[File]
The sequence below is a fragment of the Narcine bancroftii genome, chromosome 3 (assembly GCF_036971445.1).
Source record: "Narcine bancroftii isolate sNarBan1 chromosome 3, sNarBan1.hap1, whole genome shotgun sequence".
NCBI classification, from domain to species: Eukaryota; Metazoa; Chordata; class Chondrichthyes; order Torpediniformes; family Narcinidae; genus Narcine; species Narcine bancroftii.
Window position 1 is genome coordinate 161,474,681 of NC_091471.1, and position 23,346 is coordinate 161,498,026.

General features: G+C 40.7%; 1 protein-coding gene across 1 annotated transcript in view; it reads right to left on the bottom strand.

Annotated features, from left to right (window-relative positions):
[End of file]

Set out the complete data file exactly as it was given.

The sequence below is a fragment of the Narcine bancroftii genome, chromosome 3 (assembly GCF_036971445.1).
Source record: "Narcine bancroftii isolate sNarBan1 chromosome 3, sNarBan1.hap1, whole genome shotgun sequence".
NCBI classification, from domain to species: Eukaryota; Metazoa; Chordata; class Chondrichthyes; order Torpediniformes; family Narcinidae; genus Narcine; species Narcine bancroftii.
Window position 1 is genome coordinate 161,474,681 of NC_091471.1, and position 23,346 is coordinate 161,498,026.

General features: G+C 40.7%; 1 protein-coding gene across 1 annotated transcript in view; it reads right to left on the bottom strand.

Annotated features, from left to right (window-relative positions):